Friday, August 13, 2010

Quick and easy meals, and a random moth

I don't always have 2.5 hours to cook a duck... sometimes I do things that are quick and easy, or that can be prepped ahead of time.  Here's a few that I made recently, with limited photos.

Buffalo wings

I found some chicken wings on sale recently, which I don't think I've ever cooked before.  (When I say I found meat "on sale" I almost always mean the use-or-freeze-by date was 1 or 2 days away so it was heavily discounted.  This often happens with meat that people aren't sure what to do with, like turkey necks, or that ground beef-pork-veal mixture that makes THE BEST meatloaf).

I used Alton Brown's recipe for buffalo wings.  Well, I used the technique anyway... for the sauce I mixed roughly equal parts of Frank's Red Hot and melted unsalted butter (I finally figured out where to find the Kerrygold in Wegmans!).  Just going by what I remember from working the grill at Crossroads back in the day.  =]

The key is steaming the wings for 10 minutes, then letting them cool/dry in the refrigerator for at least an hour.  Heck, you could steam them in the morning before work, then leave them to cool until you get home.  They take 40 minutes of roasting time, but it's pretty hands-off, so you can still lift weights or play Starcraft.  Or whatever it is YOU do in the evenings.  They came out great - even Husband, who doesn't like meat on bones so much, said they were good.  They do get a crispy skin as if they were fried, and they were more moist inside than most commercial wings.  Heck, I'd consider paying full price for chicken wings just to do this again!

Freshly-steamed chicken wings.

Sorry I have no pictures of the finished product, this was back when I wasn't sure if i'd ever be able to get them off my camera.  I served them with Steamy Kitchen's Kale-llaloo.  This was fantastic!  It's basically the same as my usual kale "recipe" but with added coconut milk... but that coconut milk adds a perfect amount of sweetness.  I cooked it a lot longer than 5 minutes at the end, until the sauce had thickened.

Mexican beef

I threw a chuck roast into the crock pot (still frozen, even!) and added onions, bell peppers, tomatoes, jalapeno peppers, and taco seasoning mix, and cooked on low most of the day.  When I got home, I shredded the meat, and served it two ways:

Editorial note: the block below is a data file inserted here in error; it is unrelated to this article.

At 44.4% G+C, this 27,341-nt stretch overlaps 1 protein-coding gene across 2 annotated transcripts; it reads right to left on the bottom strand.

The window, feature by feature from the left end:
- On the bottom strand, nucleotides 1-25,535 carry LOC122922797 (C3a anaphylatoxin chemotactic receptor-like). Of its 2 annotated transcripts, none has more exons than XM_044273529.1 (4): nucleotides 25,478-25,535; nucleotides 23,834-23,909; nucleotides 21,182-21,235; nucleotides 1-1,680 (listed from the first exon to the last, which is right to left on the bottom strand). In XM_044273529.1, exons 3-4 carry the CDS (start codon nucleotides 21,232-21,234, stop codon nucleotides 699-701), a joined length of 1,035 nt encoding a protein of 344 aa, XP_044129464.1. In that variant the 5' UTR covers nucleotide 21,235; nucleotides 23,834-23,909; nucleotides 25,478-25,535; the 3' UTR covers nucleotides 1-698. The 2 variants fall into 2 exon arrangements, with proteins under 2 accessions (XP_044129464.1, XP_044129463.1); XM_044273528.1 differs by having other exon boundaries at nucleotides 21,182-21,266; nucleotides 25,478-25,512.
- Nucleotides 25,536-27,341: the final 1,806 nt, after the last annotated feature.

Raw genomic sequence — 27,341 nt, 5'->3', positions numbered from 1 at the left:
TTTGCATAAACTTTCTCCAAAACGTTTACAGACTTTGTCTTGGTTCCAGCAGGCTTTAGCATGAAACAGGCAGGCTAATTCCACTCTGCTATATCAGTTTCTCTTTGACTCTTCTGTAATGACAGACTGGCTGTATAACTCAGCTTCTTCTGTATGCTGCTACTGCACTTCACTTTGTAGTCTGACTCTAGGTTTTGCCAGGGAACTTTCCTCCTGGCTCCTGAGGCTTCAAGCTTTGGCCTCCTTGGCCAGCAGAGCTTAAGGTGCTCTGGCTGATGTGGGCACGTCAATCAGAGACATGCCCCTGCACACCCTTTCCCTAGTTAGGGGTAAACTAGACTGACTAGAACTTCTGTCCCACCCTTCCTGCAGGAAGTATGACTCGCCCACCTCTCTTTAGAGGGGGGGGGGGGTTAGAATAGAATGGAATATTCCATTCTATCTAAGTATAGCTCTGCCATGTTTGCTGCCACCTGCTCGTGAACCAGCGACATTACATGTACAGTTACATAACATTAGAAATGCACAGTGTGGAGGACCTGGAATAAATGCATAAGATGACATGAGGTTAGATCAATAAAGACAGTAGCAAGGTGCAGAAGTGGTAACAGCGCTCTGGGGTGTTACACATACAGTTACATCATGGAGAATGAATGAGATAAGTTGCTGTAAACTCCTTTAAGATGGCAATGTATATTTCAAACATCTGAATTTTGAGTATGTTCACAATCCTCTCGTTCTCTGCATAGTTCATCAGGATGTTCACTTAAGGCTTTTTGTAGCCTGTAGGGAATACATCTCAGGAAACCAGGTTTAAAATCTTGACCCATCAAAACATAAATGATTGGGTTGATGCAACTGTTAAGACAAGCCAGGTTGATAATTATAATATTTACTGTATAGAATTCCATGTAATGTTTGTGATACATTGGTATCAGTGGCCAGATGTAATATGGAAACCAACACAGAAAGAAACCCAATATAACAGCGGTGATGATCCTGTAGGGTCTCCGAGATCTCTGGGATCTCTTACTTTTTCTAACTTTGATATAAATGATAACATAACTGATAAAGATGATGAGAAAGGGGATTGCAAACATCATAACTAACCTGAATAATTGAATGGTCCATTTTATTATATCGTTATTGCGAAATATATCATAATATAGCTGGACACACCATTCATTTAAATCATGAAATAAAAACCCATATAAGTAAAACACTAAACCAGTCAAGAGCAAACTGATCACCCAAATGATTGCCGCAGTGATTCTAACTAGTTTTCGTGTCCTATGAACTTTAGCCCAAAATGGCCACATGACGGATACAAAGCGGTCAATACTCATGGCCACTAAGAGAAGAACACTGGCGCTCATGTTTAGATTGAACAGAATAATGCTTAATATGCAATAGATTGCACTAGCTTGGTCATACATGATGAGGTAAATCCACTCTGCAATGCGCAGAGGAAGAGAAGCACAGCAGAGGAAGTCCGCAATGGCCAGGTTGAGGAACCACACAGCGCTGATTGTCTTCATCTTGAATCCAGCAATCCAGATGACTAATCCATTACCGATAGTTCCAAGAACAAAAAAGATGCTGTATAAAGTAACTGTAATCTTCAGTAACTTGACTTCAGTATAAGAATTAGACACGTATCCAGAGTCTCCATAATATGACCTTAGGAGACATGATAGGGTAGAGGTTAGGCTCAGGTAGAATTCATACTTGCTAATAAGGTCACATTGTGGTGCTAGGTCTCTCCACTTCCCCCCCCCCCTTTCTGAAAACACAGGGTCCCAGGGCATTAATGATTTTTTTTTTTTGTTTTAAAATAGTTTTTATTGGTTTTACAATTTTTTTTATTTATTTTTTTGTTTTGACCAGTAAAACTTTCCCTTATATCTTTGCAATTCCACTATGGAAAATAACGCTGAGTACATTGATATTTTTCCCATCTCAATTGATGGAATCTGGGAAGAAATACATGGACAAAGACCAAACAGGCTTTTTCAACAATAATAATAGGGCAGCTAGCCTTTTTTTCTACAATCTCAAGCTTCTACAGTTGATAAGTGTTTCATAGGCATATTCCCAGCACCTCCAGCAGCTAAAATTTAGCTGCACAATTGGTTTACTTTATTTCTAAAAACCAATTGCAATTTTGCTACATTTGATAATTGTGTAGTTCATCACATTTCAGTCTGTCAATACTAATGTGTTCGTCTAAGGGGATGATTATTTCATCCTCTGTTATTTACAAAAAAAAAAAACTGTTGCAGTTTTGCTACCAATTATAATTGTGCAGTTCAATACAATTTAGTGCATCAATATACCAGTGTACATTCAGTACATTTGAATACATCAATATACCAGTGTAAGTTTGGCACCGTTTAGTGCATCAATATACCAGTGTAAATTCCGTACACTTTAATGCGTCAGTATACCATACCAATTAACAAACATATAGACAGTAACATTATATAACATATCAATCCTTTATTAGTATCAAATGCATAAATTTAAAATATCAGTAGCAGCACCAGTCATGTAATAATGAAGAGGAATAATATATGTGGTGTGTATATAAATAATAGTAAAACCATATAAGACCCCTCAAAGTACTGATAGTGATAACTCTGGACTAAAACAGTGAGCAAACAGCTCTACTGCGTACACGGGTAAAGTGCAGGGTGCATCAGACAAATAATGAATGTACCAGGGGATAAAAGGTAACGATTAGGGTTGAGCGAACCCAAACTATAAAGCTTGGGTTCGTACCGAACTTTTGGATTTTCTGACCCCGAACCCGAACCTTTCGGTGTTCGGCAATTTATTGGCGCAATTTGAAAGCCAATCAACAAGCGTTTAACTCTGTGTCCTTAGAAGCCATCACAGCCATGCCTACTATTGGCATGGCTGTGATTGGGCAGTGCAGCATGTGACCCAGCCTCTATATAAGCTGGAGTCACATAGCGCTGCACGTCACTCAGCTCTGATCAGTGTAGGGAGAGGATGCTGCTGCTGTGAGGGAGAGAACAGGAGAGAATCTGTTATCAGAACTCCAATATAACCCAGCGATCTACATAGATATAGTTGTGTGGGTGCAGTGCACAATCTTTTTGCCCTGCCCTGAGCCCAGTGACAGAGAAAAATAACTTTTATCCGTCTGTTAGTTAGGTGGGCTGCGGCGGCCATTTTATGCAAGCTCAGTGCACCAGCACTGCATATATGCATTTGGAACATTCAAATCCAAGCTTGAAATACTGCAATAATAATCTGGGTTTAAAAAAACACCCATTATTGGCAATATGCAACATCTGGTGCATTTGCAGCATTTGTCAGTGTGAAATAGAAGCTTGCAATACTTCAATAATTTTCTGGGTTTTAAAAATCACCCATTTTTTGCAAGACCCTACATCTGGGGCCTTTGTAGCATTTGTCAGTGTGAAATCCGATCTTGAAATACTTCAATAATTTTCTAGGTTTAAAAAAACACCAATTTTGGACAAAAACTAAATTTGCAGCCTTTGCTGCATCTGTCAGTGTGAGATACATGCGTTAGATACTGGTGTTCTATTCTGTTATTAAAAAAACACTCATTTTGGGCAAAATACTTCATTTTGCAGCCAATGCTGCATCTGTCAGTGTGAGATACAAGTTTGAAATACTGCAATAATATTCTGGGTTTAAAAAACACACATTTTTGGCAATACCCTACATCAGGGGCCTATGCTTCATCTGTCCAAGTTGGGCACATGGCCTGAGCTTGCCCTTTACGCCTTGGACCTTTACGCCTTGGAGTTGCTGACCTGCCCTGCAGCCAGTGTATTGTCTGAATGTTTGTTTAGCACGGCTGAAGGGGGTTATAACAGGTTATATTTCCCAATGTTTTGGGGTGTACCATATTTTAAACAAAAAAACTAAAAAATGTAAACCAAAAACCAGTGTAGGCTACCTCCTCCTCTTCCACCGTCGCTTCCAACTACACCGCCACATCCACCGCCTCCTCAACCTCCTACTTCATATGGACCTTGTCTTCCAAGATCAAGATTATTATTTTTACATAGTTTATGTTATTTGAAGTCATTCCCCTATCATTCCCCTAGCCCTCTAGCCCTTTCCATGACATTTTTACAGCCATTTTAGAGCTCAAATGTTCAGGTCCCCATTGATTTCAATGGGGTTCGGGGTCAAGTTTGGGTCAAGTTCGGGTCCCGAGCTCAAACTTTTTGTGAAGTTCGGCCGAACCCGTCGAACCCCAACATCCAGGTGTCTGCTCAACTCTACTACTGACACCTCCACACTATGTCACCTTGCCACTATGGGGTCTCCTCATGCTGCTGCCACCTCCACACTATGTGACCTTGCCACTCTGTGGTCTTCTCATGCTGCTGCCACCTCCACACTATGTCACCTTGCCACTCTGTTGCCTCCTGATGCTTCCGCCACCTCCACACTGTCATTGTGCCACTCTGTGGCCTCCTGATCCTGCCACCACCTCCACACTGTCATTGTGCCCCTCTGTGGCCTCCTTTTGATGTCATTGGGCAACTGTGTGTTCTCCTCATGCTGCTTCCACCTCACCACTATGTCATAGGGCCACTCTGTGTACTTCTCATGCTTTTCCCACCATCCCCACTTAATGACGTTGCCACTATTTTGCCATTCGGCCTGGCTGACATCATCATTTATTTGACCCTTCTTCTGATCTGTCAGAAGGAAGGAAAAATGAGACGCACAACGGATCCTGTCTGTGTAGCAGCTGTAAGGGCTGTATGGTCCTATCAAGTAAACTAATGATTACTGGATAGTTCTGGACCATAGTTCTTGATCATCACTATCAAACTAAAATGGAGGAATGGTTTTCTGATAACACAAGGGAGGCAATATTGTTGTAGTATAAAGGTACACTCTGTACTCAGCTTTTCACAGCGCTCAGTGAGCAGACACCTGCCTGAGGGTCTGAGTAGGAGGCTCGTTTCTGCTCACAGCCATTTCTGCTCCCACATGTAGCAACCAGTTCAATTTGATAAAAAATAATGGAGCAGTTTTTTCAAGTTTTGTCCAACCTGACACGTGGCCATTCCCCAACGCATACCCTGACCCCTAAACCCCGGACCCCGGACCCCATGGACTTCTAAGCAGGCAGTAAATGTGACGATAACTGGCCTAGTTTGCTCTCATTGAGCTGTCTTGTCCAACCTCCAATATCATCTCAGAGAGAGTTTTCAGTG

For Husband, in tortillas with sour cream and salsa.
For me, in a bowl, with sour cream, salsa, and avocado.


My favorite kitchen item (a Le Creuset 3.5 quart braiser/casserole in cassis) is awesome for making frittatas!  And frittatas are an awesome way of using up leftovers.  If you don't have a pan that can be used both on the stove and in the oven, you can cook the fillings and mix them with the eggs in a baking dish - but that takes a lot longer to cook, and maybe would be better described as a crustless quiche.  So you should probably just go out and get yourself a cheap cast iron skillet.

The method:
  • Cook/heat meats and veggies in the pan - drain if it gets too liquidy.
  • Add egg mixture.
  • Cook until most of it is set, but the top is still runny.
  • Add cheese if desired.
  • Throw under the broiler until fully cooked and browned.
This particular frittata had bacon, leftover pork, onions, and lots of shredded zucchini.  Too much zucchini, in fact - it didn't hold together very well.  Seasonings included garlic, chili powder, ground mustard, seasoned salt, and pepper.  I topped it with thinly sliced tomato and a teeny bit of parmesan cheese.  These pictures were taken with the phone.

Cooked meat and veggies.
Isn't it pretty?
Closeup - a little messy looking.

Not food...

While I'd make an exception for Diana's mealworm cookies, I don't think of insects as food.  This moth was hanging out on my window at work (yes, all the way up on the 4th floor!).  He refused to open his wings whenever I put my phone up to take a picture.  But I enjoy the blurry view of the east side of campus behind him.

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